§ 44. Mr. Rankin
asked the Secretary of State for the Colonies, in view of the ruling that applicants in British territories:Ire no longer permitted to accept fellowships offered by the World Health Organisation or the Food and Agriculture 1920 Organisation for courses of training available in this country, if he will take steps to ensure that alternative means of finance are made available to any such displaced students so that the territories to which they belong are not handicapped by lack of specialist-trained officers.
§ Mr. Lennox-Boyd
Assistance from United Nations Specialised Agencies is not intended as a source of financial aid. Training facilities existing in the United Kingdom are readily available to colonial Governments, and alternative means of finance can be made available by provision in the budgets of the territories concerned or by the use of colonial development and welfare funds.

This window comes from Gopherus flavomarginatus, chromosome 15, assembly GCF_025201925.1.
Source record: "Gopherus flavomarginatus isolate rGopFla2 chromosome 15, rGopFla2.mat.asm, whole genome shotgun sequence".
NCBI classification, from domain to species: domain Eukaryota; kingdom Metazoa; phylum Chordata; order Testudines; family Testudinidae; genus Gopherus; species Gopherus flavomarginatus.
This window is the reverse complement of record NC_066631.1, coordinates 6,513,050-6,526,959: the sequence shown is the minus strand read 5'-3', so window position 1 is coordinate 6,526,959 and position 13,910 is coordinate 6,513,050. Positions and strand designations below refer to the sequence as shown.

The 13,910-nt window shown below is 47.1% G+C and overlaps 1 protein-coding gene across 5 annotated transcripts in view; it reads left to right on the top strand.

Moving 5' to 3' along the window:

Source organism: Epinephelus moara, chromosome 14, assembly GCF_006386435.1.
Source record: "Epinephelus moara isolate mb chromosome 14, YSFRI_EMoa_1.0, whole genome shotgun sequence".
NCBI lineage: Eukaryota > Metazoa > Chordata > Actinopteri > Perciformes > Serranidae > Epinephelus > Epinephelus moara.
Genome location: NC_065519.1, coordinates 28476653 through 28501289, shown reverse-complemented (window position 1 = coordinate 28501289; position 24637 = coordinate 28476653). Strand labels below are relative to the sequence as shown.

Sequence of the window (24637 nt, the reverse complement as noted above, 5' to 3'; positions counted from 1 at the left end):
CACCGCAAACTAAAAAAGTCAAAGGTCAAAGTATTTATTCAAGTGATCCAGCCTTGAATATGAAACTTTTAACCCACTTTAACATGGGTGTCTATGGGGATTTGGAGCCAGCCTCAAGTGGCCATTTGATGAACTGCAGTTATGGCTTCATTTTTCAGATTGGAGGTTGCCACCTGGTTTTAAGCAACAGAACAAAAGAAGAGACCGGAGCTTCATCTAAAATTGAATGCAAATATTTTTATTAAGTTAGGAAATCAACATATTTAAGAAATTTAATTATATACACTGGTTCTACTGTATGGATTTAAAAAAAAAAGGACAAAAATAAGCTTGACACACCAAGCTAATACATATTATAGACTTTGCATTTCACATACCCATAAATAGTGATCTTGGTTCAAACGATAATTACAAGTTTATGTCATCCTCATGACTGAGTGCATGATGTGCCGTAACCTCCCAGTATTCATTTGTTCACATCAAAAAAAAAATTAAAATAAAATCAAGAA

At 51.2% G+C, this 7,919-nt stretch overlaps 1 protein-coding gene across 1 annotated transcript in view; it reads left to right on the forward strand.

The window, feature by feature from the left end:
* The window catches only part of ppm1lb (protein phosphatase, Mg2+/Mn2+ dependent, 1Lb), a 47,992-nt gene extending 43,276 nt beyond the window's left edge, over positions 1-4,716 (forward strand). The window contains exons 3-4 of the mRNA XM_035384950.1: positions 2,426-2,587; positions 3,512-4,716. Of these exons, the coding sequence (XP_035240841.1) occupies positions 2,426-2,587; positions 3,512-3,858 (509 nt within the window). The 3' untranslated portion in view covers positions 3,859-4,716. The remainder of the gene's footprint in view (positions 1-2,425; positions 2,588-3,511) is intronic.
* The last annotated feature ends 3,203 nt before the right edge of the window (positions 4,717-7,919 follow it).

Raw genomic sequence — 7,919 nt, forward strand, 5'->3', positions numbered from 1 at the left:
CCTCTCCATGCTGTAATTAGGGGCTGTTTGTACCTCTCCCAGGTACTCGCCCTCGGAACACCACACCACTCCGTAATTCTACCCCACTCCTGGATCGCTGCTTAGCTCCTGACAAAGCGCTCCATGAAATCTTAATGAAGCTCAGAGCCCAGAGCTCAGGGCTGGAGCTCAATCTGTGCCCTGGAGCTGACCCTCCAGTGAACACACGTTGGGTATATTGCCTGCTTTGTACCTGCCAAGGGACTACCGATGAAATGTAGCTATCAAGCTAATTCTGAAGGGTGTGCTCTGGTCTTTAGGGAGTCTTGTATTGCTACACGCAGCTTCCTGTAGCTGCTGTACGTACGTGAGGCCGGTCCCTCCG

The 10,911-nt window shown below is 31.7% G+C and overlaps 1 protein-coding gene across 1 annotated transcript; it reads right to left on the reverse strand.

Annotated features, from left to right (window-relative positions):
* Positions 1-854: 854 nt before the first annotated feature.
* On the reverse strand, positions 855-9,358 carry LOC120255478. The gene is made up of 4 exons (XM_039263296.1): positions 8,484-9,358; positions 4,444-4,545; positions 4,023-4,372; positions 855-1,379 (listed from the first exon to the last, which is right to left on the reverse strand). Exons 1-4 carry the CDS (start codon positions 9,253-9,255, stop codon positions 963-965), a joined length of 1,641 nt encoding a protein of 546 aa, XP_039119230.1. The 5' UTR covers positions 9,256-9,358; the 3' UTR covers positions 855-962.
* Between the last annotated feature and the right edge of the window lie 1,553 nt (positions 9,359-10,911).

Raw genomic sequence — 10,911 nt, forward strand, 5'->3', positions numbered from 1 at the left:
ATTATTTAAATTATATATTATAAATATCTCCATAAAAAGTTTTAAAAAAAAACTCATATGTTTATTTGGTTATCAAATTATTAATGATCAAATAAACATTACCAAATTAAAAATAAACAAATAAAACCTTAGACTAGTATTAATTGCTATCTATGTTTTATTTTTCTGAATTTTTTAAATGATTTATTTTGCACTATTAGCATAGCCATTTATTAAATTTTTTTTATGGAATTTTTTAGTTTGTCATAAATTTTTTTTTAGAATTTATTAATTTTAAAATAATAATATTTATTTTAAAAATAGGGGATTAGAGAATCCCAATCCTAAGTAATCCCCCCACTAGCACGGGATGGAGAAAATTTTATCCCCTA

§ Mr. Rankin
Is not the Secretary of State aware that the C.D. and W. funds are very scanty in this respect? Does he not think that it is inconsistent to recognise the existence of malnutrition in some of the dependent territories and to provide courses here for equipping qualified persons to deal with it in the affected areas, and then to refuse them the right to take a fellowship through the W. H. O. or the F. A.O. to make their attendance at the courses possible, their own territories not being financially able to assist them?
§ Mr. Lennox-Boyd
It is a misunderstanding to think that people are prevented from coming here for training. Other arrangements can be made for them. These funds are available for technical aid, and if spent on training people who could be assisted in other ways would not be available for the technical aid.